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Author Topic: To wire or not to wire...frames that is...  (Read 1860 times)
tenderton
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« on: February 03, 2011, 12:25:24 AM »

A frame wiring question: I know it's wise to wire my medium frames that I am going to extract honey from, but do I need to cross wire the deep brood frames? All my foundation was ordered as crimp wired, the deep and medium. Just curious if additional support is needed for the brood chambers using deep frames?
Thanks for the help....
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Robo
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« Reply #1 on: February 03, 2011, 08:37:52 AM »

The cross wires keep the foundation from warping before/while the bees draw it out.   I would advise cross wiring if you have the means.   I have never regretted wiring frames.   I have regretted not wiring them.

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AllenF
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« Reply #2 on: February 03, 2011, 08:41:14 AM »

Fishing line is cheap way of doing it also.  But if your foundation is already wired, I would not worry about it.
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VolunteerK9
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« Reply #3 on: February 03, 2011, 08:43:26 AM »

Robo has far more experience with it than I do, but I havent wired anything and havent had any problems. My SC foundation came with the vertical wires pre-installed, but I didnt cross wire. My foundationless deeps and mediums arent wired either. I havent extracted anything yet, but my thinking is  last years comb will be strong enough to extract providing I dont get carried away with the speed of the extractor.
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Robo
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« Reply #4 on: February 03, 2011, 09:21:39 AM »

It has a lot to do with how fast the bees draw out the comb.   I would imagine it is less of a problem in the South than it is in the North.    Vertical crimped wires keep the comb from sagging,  while the horizontal wires keep the foundation from buckling (looking like an "S" from the sides) before it is drawn.

It is definitely not a hard requirement as many here do not and have no issue.   It is a matter of preference.  Time/effort vs. risk.   Nothin worse that finding a whole super with buckled foundation that can't be salvaged.
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Michael Bush
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« Reply #5 on: February 03, 2011, 07:44:26 PM »

I have never wired a medium frame.  I guess I've inherited a few hundred that were wired.  I don't even wire the foundationless mediums.  I have extracted unwired foundationless, unwired surplus, unwired medium brood and of course plastic and PermaComb with no problems.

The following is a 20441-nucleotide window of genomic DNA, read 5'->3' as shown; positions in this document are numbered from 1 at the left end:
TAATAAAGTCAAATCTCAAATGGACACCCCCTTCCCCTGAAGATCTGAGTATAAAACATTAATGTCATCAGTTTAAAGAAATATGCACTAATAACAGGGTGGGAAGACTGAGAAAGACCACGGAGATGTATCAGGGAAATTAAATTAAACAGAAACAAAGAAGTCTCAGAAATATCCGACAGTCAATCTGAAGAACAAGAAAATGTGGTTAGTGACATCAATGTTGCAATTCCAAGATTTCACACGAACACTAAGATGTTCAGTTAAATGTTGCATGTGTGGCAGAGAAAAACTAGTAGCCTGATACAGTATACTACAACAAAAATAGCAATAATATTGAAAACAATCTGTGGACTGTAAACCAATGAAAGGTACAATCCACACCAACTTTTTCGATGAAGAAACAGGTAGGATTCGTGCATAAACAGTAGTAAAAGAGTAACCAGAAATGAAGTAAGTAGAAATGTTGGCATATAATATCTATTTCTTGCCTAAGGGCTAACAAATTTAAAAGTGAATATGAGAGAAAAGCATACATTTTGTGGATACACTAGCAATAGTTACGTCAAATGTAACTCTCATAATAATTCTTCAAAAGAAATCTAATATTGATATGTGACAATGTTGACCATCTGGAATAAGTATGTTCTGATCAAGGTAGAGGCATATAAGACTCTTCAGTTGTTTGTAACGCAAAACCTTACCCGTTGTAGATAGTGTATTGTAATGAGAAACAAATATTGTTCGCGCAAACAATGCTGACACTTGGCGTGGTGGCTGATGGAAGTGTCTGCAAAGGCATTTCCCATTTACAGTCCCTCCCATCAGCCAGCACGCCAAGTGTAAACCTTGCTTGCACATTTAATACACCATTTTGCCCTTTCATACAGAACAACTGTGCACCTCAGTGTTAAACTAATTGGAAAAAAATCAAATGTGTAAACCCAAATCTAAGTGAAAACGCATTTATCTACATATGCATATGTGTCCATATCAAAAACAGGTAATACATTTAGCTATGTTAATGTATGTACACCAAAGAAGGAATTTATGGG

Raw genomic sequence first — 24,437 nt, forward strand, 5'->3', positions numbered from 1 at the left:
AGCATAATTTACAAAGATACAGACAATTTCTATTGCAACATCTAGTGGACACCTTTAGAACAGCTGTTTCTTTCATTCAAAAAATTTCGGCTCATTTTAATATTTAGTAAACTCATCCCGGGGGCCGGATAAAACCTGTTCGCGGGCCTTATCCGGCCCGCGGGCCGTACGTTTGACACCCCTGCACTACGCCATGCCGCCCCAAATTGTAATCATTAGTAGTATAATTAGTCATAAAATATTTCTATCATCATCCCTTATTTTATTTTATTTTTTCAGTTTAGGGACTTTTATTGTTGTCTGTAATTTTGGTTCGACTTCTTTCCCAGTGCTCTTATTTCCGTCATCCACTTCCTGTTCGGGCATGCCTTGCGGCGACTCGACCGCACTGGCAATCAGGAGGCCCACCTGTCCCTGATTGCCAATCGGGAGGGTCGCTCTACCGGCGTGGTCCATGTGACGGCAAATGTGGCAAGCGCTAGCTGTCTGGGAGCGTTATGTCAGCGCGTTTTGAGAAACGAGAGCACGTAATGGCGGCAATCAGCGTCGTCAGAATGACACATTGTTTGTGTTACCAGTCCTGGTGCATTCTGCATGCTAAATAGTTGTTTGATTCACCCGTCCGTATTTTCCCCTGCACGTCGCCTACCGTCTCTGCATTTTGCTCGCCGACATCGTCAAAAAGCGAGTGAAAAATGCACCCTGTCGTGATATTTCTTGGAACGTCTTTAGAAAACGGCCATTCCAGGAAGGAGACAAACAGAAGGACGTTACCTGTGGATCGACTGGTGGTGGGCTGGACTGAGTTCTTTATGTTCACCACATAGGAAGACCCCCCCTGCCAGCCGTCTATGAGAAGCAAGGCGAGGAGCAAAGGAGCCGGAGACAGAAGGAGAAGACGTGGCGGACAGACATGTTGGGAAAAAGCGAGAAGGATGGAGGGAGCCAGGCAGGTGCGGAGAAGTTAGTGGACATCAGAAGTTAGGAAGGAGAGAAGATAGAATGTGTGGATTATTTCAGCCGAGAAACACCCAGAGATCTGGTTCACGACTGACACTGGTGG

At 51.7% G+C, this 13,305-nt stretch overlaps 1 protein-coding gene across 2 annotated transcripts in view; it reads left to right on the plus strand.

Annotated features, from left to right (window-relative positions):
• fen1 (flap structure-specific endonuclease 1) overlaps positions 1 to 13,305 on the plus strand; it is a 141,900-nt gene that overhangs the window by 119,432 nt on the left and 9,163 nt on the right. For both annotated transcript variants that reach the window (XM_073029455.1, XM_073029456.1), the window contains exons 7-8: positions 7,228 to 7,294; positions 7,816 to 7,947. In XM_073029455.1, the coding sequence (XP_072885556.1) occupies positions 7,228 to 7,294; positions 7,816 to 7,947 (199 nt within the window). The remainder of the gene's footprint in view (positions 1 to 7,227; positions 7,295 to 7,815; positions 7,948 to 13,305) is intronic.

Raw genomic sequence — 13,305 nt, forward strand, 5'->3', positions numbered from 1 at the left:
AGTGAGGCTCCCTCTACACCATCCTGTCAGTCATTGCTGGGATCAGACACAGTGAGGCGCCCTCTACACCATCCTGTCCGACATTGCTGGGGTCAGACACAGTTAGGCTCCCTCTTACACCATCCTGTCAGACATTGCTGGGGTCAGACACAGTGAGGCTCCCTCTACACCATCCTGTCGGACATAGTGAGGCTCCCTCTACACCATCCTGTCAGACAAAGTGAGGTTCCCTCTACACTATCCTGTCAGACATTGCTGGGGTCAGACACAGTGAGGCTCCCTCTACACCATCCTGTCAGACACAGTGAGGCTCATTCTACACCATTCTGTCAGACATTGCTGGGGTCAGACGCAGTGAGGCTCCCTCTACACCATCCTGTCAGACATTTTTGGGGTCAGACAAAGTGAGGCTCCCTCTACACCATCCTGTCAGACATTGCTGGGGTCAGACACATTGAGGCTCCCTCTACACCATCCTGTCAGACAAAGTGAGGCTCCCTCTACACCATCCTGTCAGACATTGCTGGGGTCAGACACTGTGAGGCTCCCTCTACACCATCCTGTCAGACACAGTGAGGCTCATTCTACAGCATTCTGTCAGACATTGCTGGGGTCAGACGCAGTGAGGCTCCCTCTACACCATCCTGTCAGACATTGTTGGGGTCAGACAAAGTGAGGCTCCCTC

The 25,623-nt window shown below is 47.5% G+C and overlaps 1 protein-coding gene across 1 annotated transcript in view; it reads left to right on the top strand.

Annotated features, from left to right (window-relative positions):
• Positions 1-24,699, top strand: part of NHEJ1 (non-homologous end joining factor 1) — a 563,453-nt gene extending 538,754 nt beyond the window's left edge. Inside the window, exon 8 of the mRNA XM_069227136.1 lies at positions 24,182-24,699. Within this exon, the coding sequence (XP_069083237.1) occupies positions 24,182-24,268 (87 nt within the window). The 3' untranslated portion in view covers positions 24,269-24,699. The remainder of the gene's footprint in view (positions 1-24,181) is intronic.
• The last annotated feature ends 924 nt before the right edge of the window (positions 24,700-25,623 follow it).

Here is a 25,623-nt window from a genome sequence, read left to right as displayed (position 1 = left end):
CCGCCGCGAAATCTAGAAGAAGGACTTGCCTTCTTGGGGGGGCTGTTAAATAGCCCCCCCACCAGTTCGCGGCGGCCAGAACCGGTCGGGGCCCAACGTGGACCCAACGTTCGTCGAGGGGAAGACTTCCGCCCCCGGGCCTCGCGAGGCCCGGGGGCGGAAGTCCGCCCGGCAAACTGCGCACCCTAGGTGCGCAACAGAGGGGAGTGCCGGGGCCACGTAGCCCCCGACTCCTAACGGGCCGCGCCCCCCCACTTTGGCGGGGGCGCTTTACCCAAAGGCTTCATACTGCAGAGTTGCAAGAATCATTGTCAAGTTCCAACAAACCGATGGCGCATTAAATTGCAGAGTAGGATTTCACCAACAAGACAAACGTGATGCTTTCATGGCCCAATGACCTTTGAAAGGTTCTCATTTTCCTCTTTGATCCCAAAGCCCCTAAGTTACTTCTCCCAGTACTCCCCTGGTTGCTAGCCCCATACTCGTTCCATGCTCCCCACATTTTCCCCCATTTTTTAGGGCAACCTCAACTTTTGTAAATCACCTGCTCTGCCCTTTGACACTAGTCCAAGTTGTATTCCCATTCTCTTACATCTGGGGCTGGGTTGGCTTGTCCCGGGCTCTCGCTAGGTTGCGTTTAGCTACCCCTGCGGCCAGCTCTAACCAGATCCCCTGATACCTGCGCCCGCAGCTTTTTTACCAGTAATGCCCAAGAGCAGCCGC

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Michael Bush
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fish_stix
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« Reply #6 on: February 04, 2011, 09:52:20 PM »

Ditto. No need to wire mediums if using crimp wired foundation. We extract a lot of deeps for drawn comb for splits and wire only the 2 center holes. No problem extracting them and the cross wires keep the foundation from bowing out on deeps.
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Acebird
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« Reply #7 on: February 05, 2011, 03:03:48 PM »

The extractor equipment you use might make a difference.  If your extractor is radial vs. tangential, motorized vs. hand crank or variable speed the forces on the frame could be quite different.
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« Reply #8 on: February 05, 2011, 11:03:10 PM »

I actually don't see much difference.  You might be able to crank things up faster on a tangential, I don't have one so I don't have that much experience actually using one on any scale, but I don't wire and extract mediums in a radial all the time.

Read the old ABC XYZ of Bee Culture and you'll see that wire was not invented to aid extracting, it was to keep the foundation from sagging until it was drawn.

"SAGGING OF THE FOUNDATION, AND HOW TO PREVENT IT.
Many devices have been tried to prevent the sagging of the foundation, and consequently slight elongation of the cells, in the upper part of the comb. With the L. frames, this is so slight that it occasions no serious trouble with the greater part of the wax of commerce; but with deeper frames, or with some specimens of natural wax, the sagging is sufficient to allow the bees to raise drones in the upper cells. Paper has been tried, and succeeds beautifully, while the bees are getting honey; but during dearth, when they have nothing to do, they are liable at any time to tear the nice combs all to bits, to get out the paper, which I have supposed they imagine to be the web of the moth-worm. In our apiary I have beautiful combs built on thin wood; but as the bottom of the cell is flat, they are compelled to use wax to fill out the interstices, and the value of this surplus wax, it seems to me, throws the wood base entirely out of the question. I do not like the foundation with wire rolled in it, on account of the greater expense, and because we cannot fasten it in the frames as securely as we can where the wires are first sewed through the frames."--ABC and XYZ of BEEKEEPING, A.I. Root – 1891, section on "Comb Foundation"
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Michael Bush
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